Here are the three things I found most interesting/relevant/useful/cool:
1. Social graph API - Brad Fitzpatrick introduced the Social Graph API on Saturday morning. Check out the resources on the Google code page to learn more about it. My view is that this seems to be going in the right direction thus far, though I'd definitely like to see the rel="me" claims getting verified via OpenID. I'd also like to see applications access non-public friend markups via OAuth.
2. Open Activity Streams - David Recordon led a session on the recent MovableType Action Streams release. I predict that Activity streams (or social event aggregation) will be the next big area for innovation in 2008. The idea is simple - I should be able to view (and eventually, create) all events that are relevant to me in a single place, instead of having to navigate to each and every social network/web application I use. Similarly, my friends should be able to remain updated on my activities across the internet - things that are already visible to them, albeit not without significant work today. I'd like to see standards emerge here around the messaging protocol, data formats, and authentication/authorization mechanisms. Good news is that the open standards on which this could be based already exist - its just a matter of combining what we have in a way that makes the web a more interesting and useful place to be in. See this and this if you want to learn more about Activity Streams.
3. Doing something useful with the OpenID URL - Late on Saturday night, I led a session titled "What can I do with the OpenID URL?" A bunch of us got together to talk about how we'd like to see the OpenID URL used to provide more useful services - both as end users of these technologies and as the people responsible for these products in our respective organizations. To start with, we discussed how having a useful profile on the OpenID URL endpoint would be valuable. We then discussed the potential use of the OpenID URL as an endpoint for permissioned messaging. Imagine that OpenID Relying Parties can contact the user by using the OpenID URL - which the user has proved ownership of - this brings the user back in control of communications - he can turn it off at any time, direct it to his voicemail (text to speech) between 12 pm and 3 pm, etc. etc. We then discussed the general use of the OpenID URL as a service endpoint (or more appropriately, a service discovery endpoint). Heres a picture from this session.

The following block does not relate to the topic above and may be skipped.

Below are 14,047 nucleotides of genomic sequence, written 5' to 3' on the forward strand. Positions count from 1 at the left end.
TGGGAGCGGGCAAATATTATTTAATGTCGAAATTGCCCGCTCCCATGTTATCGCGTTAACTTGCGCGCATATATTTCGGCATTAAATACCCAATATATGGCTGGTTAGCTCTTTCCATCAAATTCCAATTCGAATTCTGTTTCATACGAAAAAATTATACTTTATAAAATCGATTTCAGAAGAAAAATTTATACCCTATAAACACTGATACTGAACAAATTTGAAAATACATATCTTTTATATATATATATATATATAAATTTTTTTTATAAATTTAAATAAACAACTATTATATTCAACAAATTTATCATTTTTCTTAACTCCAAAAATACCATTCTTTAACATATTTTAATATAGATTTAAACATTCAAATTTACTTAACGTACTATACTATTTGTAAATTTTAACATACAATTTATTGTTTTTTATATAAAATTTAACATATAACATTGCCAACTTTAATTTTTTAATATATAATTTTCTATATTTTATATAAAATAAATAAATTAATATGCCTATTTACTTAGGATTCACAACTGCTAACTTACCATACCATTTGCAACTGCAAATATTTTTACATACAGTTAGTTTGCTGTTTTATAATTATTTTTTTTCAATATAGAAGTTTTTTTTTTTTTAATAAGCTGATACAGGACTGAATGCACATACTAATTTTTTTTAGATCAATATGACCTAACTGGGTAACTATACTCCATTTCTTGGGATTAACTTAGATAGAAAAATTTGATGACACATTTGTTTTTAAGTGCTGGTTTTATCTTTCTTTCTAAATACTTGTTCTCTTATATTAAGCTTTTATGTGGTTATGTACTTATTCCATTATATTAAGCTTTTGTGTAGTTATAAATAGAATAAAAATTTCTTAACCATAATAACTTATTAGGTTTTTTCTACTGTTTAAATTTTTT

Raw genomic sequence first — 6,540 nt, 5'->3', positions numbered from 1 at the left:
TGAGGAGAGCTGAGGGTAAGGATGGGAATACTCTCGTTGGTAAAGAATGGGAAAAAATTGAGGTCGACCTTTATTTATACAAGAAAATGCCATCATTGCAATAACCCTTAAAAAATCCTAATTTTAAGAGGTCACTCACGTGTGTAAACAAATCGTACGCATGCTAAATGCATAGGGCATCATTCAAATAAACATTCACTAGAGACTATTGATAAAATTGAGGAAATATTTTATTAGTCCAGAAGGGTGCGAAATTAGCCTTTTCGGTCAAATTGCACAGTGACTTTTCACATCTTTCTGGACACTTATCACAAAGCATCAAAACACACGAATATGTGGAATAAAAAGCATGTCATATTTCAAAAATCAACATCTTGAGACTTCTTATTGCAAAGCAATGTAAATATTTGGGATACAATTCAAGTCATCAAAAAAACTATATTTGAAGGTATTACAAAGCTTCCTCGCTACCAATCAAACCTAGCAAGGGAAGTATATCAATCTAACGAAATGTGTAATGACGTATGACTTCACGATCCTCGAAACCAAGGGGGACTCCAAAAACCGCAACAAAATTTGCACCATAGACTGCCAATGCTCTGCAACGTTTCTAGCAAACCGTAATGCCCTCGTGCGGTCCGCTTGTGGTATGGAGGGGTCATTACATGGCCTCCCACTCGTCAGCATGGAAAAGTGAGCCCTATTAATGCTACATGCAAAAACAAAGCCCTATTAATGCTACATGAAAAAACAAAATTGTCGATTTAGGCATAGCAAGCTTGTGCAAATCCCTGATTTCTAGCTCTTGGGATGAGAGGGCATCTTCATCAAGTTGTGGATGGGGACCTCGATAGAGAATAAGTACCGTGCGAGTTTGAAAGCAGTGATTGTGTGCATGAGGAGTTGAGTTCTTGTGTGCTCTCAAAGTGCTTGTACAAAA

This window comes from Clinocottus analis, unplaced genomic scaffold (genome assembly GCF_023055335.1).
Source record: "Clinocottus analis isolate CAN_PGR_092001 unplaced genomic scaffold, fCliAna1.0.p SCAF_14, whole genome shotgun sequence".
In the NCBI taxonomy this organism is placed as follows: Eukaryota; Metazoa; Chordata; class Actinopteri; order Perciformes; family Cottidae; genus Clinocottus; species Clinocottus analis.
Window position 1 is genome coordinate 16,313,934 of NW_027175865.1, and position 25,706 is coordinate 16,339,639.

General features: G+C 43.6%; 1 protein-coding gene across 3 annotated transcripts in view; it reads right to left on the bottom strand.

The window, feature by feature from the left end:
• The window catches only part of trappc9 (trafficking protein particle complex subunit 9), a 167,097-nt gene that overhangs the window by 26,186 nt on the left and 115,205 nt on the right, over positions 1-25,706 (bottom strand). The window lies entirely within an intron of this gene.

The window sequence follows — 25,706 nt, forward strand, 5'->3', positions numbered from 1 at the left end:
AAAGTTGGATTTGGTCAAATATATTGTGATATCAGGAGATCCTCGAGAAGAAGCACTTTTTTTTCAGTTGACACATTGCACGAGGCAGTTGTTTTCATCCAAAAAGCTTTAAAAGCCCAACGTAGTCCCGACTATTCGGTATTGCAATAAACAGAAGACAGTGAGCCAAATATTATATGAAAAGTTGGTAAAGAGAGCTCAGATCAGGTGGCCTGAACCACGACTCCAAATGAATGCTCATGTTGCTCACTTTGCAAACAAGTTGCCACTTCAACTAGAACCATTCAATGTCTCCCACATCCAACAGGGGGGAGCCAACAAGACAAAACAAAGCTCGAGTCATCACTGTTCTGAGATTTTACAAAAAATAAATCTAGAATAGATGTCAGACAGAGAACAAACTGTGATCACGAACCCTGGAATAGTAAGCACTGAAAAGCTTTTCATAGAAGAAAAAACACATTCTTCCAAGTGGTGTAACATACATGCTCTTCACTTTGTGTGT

Brian Ellin ran a good session on improving the OpenID login experience. I was also glad to hear that our efforts around making the OpenID login experience easier (by allowing users to simply click a button to login with OpenID or to type in yahoo.com in the OpenID textbox) were generally welcomed by the folks present there. Theres nothing like direct user feedback - and its even better when its so positive!
All in all, this was a weekend well spent - its always enjoyable to meet so many folks committed to making the web a more fun and useful place. Many thanks to Scott, David, Tim O'Reilly, and all others who helped make this event happen.